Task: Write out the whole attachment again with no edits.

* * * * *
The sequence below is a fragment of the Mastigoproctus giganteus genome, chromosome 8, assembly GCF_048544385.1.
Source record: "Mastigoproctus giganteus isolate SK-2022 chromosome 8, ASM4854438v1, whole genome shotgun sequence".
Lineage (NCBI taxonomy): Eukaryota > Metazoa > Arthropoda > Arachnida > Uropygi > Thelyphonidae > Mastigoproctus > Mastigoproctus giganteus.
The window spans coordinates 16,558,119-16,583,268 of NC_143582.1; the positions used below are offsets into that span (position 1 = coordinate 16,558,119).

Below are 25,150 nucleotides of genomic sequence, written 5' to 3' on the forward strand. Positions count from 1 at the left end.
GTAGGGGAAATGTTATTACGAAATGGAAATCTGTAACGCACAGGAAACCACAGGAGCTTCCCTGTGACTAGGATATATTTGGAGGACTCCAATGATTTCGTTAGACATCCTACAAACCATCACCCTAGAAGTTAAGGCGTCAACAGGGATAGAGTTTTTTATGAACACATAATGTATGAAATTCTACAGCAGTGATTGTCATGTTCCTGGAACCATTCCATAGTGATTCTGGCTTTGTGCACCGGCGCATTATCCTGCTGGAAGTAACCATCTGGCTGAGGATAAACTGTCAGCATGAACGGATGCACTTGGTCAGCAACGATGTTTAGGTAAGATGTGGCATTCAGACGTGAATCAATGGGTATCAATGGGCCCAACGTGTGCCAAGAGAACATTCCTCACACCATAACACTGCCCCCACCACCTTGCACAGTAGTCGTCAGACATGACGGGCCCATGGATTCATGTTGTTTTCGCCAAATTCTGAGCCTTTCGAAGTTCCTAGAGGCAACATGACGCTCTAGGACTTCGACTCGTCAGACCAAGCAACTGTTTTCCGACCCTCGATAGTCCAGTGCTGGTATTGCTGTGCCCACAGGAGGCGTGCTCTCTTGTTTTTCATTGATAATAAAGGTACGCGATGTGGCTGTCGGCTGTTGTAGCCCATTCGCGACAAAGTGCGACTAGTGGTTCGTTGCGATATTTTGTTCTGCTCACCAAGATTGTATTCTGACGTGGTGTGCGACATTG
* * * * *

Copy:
The sequence below is a fragment of the Mastigoproctus giganteus genome, chromosome 8, assembly GCF_048544385.1.
Source record: "Mastigoproctus giganteus isolate SK-2022 chromosome 8, ASM4854438v1, whole genome shotgun sequence".
Lineage (NCBI taxonomy): Eukaryota > Metazoa > Arthropoda > Arachnida > Uropygi > Thelyphonidae > Mastigoproctus > Mastigoproctus giganteus.
The window spans coordinates 16,558,119-16,583,268 of NC_143582.1; the positions used below are offsets into that span (position 1 = coordinate 16,558,119).

Below are 25,150 nucleotides of genomic sequence, written 5' to 3' on the forward strand. Positions count from 1 at the left end.
GTAGGGGAAATGTTATTACGAAATGGAAATCTGTAACGCACAGGAAACCACAGGAGCTTCCCTGTGACTAGGATATATTTGGAGGACTCCAATGATTTCGTTAGACATCCTACAAACCATCACCCTAGAAGTTAAGGCGTCAACAGGGATAGAGTTTTTTATGAACACATAATGTATGAAATTCTACAGCAGTGATTGTCATGTTCCTGGAACCATTCCATAGTGATTCTGGCTTTGTGCACCGGCGCATTATCCTGCTGGAAGTAACCATCTGGCTGAGGATAAACTGTCAGCATGAACGGATGCACTTGGTCAGCAACGATGTTTAGGTAAGATGTGGCATTCAGACGTGAATCAATGGGTATCAATGGGCCCAACGTGTGCCAAGAGAACATTCCTCACACCATAACACTGCCCCCACCACCTTGCACAGTAGTCGTCAGACATGACGGGCCCATGGATTCATGTTGTTTTCGCCAAATTCTGAGCCTTTCGAAGTTCCTAGAGGCAACATGACGCTCTAGGACTTCGACTCGTCAGACCAAGCAACTGTTTTCCGACCCTCGATAGTCCAGTGCTGGTATTGCTGTGCCCACAGGAGGCGTGCTCTCTTGTTTTTCATTGATAATAAAGGTACGCGATGTGGCTGTCGGCTGTTGTAGCCCATTCGCGACAAAGTGCGACTAGTGGTTCGTTGCGATATTTTGTTCTGCTCACCAAGATTGTATTCTGACGTGGTGTGCGACATTG